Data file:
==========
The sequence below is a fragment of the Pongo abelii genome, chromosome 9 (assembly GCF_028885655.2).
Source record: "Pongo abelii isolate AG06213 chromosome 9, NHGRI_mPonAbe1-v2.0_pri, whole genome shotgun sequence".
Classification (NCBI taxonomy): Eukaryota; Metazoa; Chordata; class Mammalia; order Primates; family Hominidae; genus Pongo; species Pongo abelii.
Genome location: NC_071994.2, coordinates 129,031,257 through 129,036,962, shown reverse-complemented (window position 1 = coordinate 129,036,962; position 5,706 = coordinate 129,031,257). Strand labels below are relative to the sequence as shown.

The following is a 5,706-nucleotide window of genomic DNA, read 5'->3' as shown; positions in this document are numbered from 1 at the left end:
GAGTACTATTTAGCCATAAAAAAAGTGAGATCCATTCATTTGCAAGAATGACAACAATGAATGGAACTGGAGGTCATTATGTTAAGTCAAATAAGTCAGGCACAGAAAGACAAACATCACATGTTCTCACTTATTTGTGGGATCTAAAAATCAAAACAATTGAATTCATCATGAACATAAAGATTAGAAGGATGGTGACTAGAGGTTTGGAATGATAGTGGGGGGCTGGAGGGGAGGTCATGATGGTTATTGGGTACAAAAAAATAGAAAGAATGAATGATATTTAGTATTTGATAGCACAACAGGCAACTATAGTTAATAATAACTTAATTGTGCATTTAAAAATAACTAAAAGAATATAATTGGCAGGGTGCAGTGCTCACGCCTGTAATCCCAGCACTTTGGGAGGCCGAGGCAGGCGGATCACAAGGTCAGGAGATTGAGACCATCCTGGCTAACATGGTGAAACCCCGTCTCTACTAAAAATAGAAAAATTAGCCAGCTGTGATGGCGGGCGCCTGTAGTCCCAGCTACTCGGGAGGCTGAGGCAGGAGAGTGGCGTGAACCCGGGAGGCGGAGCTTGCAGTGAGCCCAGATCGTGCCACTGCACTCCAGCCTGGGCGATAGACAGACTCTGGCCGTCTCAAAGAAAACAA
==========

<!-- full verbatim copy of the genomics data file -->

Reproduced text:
The sequence below is a fragment of the Pongo abelii genome, chromosome 9 (assembly GCF_028885655.2).
Source record: "Pongo abelii isolate AG06213 chromosome 9, NHGRI_mPonAbe1-v2.0_pri, whole genome shotgun sequence".
Classification (NCBI taxonomy): Eukaryota; Metazoa; Chordata; class Mammalia; order Primates; family Hominidae; genus Pongo; species Pongo abelii.
Genome location: NC_071994.2, coordinates 129,031,257 through 129,036,962, shown reverse-complemented (window position 1 = coordinate 129,036,962; position 5,706 = coordinate 129,031,257). Strand labels below are relative to the sequence as shown.

The following is a 5,706-nucleotide window of genomic DNA, read 5'->3' as shown; positions in this document are numbered from 1 at the left end:
GAGTACTATTTAGCCATAAAAAAAGTGAGATCCATTCATTTGCAAGAATGACAACAATGAATGGAACTGGAGGTCATTATGTTAAGTCAAATAAGTCAGGCACAGAAAGACAAACATCACATGTTCTCACTTATTTGTGGGATCTAAAAATCAAAACAATTGAATTCATCATGAACATAAAGATTAGAAGGATGGTGACTAGAGGTTTGGAATGATAGTGGGGGGCTGGAGGGGAGGTCATGATGGTTATTGGGTACAAAAAAATAGAAAGAATGAATGATATTTAGTATTTGATAGCACAACAGGCAACTATAGTTAATAATAACTTAATTGTGCATTTAAAAATAACTAAAAGAATATAATTGGCAGGGTGCAGTGCTCACGCCTGTAATCCCAGCACTTTGGGAGGCCGAGGCAGGCGGATCACAAGGTCAGGAGATTGAGACCATCCTGGCTAACATGGTGAAACCCCGTCTCTACTAAAAATAGAAAAATTAGCCAGCTGTGATGGCGGGCGCCTGTAGTCCCAGCTACTCGGGAGGCTGAGGCAGGAGAGTGGCGTGAACCCGGGAGGCGGAGCTTGCAGTGAGCCCAGATCGTGCCACTGCACTCCAGCCTGGGCGATAGACAGACTCTGGCCGTCTCAAAGAAAACAA